February 16, 2010 05:59 AM - Agence France-Presse, The World Business Council for Sustainable Development (WBCSD)

Less than two months after it was hastily drafted to stave off a fiasco, the Copenhagen Accord on climate change is in a bad way, and some are already saying it has no future. The deal was crafted amid chaos by a small group of countries, led by the United States and China, to avert an implosion of the UN's December 7-18 climate summit. Savaged at the time by green activists and poverty campaigners as disappointing, gutless or a betrayal, the Accord is now facing its first test in the political arena -- and many views are caustic.

Putting a Value on Nature
January 19, 2010 06:05 AM - Economist.Com, The World Business Council for Sustainable Development (WBCSD)

The insight that nature provides services to mankind is not a new one. In 360BC Plato remarked on the helpful role that forests play in preserving fertile soil; in their absence, he noted, the land was turned into desert, like the bones of a wasted body. The idea that the value provided by such "ecosystem services" can be represented by ecologists in a way that economists can get to grips with, though, is rather newer. A number of the thinkers who have made it a hot topic in the past decade gathered at a meeting on biodiversity and ecosystem services held by the Royal Society, in London, on January 13th and 14th. They looked at the progress and prospects of their attempts to argue for the preservation of nature by better capturing the value of the things - such as pollination, air quality and carbon storage - that it seemingly does for free.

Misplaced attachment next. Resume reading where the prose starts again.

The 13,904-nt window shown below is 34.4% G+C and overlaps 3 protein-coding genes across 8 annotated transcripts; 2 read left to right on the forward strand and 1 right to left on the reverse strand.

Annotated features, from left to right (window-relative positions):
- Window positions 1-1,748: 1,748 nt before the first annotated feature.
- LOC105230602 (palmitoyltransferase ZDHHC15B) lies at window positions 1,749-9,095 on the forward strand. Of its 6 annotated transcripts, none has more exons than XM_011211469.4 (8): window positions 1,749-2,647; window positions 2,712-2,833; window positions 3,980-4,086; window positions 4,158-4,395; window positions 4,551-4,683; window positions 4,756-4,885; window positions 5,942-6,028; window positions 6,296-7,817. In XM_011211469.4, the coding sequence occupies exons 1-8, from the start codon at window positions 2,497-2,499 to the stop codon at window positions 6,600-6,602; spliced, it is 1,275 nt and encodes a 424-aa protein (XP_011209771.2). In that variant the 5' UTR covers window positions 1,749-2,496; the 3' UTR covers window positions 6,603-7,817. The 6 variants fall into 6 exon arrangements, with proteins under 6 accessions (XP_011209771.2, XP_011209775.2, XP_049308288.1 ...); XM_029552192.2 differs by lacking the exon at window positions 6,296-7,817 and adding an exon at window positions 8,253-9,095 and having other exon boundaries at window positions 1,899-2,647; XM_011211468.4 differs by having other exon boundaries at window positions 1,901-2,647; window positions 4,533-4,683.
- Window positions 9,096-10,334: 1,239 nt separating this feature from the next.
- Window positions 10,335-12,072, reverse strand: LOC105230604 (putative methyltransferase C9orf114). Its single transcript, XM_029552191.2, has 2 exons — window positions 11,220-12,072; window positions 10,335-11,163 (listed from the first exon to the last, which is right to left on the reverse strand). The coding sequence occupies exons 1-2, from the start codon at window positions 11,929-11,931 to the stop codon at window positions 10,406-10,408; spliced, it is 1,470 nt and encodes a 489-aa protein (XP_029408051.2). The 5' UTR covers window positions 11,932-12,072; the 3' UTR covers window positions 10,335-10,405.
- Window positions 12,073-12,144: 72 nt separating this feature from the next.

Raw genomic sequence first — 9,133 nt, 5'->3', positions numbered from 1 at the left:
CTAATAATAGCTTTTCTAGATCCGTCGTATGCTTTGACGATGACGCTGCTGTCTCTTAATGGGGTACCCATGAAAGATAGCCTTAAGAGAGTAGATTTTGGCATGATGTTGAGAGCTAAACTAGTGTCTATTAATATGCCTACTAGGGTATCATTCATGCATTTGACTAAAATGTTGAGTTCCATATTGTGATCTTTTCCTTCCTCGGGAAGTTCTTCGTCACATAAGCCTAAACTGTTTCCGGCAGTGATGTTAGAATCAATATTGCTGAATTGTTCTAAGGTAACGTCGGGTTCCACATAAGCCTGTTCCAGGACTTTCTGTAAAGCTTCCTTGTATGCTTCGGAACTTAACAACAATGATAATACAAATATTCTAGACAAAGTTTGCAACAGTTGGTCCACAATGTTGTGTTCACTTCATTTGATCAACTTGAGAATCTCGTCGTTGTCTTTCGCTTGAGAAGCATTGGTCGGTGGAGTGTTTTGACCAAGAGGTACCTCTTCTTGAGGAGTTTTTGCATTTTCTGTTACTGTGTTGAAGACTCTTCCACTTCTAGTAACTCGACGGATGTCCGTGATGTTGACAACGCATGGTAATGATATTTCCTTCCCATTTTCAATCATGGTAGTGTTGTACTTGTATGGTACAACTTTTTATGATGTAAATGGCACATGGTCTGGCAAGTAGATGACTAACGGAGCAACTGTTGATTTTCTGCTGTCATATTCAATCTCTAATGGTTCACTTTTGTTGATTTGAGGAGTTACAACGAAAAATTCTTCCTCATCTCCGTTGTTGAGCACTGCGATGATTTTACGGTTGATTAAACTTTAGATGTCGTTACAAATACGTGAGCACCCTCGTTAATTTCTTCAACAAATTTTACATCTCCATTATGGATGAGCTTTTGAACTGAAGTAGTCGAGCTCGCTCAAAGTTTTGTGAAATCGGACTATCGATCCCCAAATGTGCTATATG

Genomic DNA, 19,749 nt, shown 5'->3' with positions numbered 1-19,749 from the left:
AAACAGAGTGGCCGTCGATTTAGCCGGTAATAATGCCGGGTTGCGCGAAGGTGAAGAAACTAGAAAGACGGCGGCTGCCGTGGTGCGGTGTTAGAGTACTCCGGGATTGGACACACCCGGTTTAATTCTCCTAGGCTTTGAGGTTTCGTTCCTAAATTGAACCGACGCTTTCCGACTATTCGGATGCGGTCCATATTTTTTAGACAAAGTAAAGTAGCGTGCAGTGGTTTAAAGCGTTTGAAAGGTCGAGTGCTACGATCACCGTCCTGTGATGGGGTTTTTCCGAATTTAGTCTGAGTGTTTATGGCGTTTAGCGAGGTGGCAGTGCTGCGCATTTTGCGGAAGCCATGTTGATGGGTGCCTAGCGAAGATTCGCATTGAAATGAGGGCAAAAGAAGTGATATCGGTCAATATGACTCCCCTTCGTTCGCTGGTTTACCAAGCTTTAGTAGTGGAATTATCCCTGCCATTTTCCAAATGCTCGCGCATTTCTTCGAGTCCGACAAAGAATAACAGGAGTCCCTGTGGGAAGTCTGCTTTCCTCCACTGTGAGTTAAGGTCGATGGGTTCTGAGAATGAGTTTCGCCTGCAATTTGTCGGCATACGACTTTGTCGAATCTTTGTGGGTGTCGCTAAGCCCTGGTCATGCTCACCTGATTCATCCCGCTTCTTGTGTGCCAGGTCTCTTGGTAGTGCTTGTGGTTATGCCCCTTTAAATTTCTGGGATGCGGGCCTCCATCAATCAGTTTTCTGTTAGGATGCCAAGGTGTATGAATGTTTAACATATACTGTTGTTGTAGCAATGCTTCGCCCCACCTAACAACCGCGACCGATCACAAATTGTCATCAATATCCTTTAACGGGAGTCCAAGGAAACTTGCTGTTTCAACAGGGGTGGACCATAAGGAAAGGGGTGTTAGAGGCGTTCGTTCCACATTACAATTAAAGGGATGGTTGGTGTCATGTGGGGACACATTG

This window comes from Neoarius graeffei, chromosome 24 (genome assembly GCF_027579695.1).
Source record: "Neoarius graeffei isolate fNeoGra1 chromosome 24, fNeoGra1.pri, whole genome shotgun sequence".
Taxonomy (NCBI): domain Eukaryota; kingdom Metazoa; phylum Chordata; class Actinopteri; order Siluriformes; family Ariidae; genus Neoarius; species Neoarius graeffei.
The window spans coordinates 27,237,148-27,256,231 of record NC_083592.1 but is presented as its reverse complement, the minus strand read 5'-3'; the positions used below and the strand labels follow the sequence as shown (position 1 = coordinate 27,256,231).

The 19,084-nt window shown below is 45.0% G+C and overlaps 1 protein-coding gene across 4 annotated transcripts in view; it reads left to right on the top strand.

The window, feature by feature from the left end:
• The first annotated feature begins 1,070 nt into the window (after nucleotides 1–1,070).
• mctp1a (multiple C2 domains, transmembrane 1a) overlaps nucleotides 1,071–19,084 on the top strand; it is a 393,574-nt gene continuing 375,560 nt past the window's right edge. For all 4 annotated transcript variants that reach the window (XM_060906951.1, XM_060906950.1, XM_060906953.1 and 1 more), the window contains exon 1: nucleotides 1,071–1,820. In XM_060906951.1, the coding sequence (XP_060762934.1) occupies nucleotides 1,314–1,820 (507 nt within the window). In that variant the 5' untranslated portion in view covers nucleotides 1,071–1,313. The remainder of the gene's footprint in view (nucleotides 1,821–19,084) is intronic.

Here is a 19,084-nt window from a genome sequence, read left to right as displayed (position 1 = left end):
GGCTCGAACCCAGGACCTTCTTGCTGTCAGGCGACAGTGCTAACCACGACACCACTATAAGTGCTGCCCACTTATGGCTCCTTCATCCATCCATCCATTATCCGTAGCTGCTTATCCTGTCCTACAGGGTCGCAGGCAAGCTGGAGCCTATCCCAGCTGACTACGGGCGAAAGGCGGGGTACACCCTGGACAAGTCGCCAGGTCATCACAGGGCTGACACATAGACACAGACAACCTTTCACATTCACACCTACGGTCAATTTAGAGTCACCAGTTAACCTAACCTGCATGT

Prius Top Seller in Japan
January 12, 2010 06:55 AM - E&E Publishing, The World Business Council for Sustainable Development (WBCSD)

Toyota Motor Corp.'s Prius was Japan's best-selling car last year, the first time a hybrid has topped annual sales. The Japan Automobile Dealers Association reported nearly 209,000 Prius cars sold in 2009, with buyers willing to wait up to six months for deliveries. Hybrids make up about 10 percent of new vehicle sales in Japan.

U.S. 2008 Greenhouse Gas Emission Fall 2.2%

Man-made U.S. greenhouse gas emissions fell last year as record oil prices and a weak economy reduced demand for fossil fuels, the U.S. Energy Information Administration said on Thursday. Output of the gases scientists blame for warming the planet fell 2.2 percent in 2008 from the prior year to 7,053 million tonnes of carbon dioxide (CO2) equivalent, the EIA said.

A heated debate
November 28, 2009 06:19 AM - The Economist, The World Business Council for Sustainable Development (WBCSD)

A majority of the world's climate scientists have convinced themselves, and also a lot of laymen, some of whom have political power, that the Earth's climate is changing; that the change, from humanity's point of view, is for the worse; and that the cause is human activity, in the form of excessive emissions of greenhouse gases such as carbon dioxide. A minority, though, are skeptical. Some think that recent, well-grounded data suggesting the Earth's average temperature is rising are explained by natural variations in solar radiation, and that this trend may be coming to an end. Others argue that longer-term evidence that modern temperatures are higher than they have been for hundreds or thousands of years is actually too flaky to be meaningful.

Harnessing the Power of Salt, Norway Tries Osmotic Energy
November 24, 2009 08:29 AM - Pierre-Henry Deshayes, The World Business Council for Sustainable Development (WBCSD)

Taking a step further in the planet's hunt for clean power, Norway is to unveil today the world's first prototype of an osmotic power plant on the banks of the Oslo fjord. The project is small-scale but could prove the great potential of osmotic energy.